I know this can sound completely far fetched if you’ve never experienced it for yourself, and there’s absolutely nothing wrong with being skeptical. Try it for yourself and see what you think. You can set the intention by sitting quietly and saying or thinking something along the lines of: “I’m open to receiving angel numbers in my life, and I’ll try to be mindful when I notice them. Thank you.”

Let me know if you try it and what you discover along the way!

5 methods for manifesting positive change in your life

Manifesting is the act of bringing something into your life simply by focusing on it. It’s also referred to as the law of attraction; you attract into your life what you think about and believe to be true. Anyone can do it. In fact, we’re all manifesting our life into reality all the time, whether we do it consciously or not. That’s an incredibly empowering thought: we can do it without even trying. But here’s the catch: manifesting cuts both ways. We can manifest both things that are good for us and things that aren’t, which means our thoughts, beliefs and intentions matter just as much as more tangible behaviors like daily routines, decisions we make and actions we take. The energetic sweet spot happens when we align what we think with what we do and focus all of our attention on one goal.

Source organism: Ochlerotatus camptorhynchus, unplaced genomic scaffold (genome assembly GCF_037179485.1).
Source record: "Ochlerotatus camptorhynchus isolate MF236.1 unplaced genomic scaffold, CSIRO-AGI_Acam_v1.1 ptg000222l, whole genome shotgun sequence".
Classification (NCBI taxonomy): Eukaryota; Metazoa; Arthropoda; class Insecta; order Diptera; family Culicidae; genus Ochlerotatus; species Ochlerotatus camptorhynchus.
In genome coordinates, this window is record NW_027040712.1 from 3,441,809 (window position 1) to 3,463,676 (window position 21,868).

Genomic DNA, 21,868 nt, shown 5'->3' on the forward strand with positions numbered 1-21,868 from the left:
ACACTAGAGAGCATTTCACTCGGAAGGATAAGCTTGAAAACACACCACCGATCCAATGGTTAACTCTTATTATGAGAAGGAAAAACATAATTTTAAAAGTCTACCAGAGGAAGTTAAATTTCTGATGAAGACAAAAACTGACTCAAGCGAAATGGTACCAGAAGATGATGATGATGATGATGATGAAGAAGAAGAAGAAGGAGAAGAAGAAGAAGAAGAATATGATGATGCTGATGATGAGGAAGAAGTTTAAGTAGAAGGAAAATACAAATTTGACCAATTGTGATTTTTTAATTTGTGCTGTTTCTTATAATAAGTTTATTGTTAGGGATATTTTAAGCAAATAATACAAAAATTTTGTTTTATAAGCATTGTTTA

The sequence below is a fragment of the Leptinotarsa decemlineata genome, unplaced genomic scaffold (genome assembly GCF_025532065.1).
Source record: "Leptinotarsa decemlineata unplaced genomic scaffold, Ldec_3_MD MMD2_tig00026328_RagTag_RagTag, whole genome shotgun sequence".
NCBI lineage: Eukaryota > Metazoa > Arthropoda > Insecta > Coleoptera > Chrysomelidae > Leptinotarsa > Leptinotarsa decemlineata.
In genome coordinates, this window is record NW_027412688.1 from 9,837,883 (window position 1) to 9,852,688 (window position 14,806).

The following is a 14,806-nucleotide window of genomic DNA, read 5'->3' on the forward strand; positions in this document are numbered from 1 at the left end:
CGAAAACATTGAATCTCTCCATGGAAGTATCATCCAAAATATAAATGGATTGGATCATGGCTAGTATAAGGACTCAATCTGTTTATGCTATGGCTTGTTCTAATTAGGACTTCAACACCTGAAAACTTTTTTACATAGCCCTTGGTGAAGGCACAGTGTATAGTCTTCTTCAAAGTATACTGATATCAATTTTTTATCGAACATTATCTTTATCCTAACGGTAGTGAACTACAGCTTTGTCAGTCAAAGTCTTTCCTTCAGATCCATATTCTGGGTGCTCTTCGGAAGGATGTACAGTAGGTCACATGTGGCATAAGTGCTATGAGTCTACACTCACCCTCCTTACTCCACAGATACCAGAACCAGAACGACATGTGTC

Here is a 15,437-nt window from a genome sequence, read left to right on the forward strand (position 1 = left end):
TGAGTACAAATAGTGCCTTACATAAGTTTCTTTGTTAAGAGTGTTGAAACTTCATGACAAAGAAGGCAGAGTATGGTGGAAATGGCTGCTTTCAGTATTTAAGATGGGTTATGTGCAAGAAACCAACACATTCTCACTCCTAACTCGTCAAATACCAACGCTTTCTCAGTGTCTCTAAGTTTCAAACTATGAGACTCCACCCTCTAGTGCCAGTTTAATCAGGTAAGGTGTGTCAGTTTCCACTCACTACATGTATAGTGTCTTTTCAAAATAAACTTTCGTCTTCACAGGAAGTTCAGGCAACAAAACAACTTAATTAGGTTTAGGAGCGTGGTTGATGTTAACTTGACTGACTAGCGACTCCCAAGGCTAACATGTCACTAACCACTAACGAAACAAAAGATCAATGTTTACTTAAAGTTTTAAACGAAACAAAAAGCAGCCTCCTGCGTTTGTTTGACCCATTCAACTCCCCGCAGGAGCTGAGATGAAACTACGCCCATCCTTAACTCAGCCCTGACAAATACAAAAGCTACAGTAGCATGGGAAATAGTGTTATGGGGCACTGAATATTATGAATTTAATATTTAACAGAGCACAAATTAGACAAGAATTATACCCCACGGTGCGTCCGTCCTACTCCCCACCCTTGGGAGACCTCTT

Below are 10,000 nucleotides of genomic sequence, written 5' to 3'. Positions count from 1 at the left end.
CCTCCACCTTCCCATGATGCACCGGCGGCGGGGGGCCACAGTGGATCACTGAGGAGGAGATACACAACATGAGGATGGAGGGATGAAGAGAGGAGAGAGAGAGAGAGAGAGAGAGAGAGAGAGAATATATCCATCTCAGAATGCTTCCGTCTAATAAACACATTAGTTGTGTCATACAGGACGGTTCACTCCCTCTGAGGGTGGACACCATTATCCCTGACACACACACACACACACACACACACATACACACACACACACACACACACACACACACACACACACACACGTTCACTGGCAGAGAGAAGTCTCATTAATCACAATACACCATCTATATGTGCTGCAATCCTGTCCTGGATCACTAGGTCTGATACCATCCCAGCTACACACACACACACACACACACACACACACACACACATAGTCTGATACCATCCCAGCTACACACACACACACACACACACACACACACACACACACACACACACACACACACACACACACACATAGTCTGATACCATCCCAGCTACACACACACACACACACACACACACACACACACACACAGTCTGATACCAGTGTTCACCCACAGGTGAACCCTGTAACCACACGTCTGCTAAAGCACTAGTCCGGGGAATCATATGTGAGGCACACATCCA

In our society, we place so much value on what we do and tend to ignore what we think. A friend of mine desperately wants to find her soul mate and actively takes steps to meet people. But the men she attracts are toxic, and she repeatedly feels disappointed. She’s attracting the wrong type of man into her life because deep down she doesn’t feel good enough to deserve love. Each relationship reinforces her belief that she’s isn’t loveable. The limiting narrative she believes about herself is blocking her ability to find a healthy relationship and keeping her in a pattern of unhappiness.

Manifesting can feel intimidating, especially if you’ve never mindfully done it. To make it feel more natural, try to find a method that works best for you. Below are a few suggestions to get you started. It’s also so important to remember that no matter what method you decide on, there’s a fine line between healthy manifesting and attachment; ultimately, you should embody your goal body, mind and spirit and then release your attachment to the outcome. This sounds counterintuitive, but there’s a big component of trust in the Universe and yourself at play. In my friend’s example, she could set an intention like “I want to meet someone who makes me feel unconditional love,” and then let go of attachment to the details like the timeline of when they’ll meet. Any attempt to control the process inherently implies a lack of trust and without full belief, manifesting doesn’t work.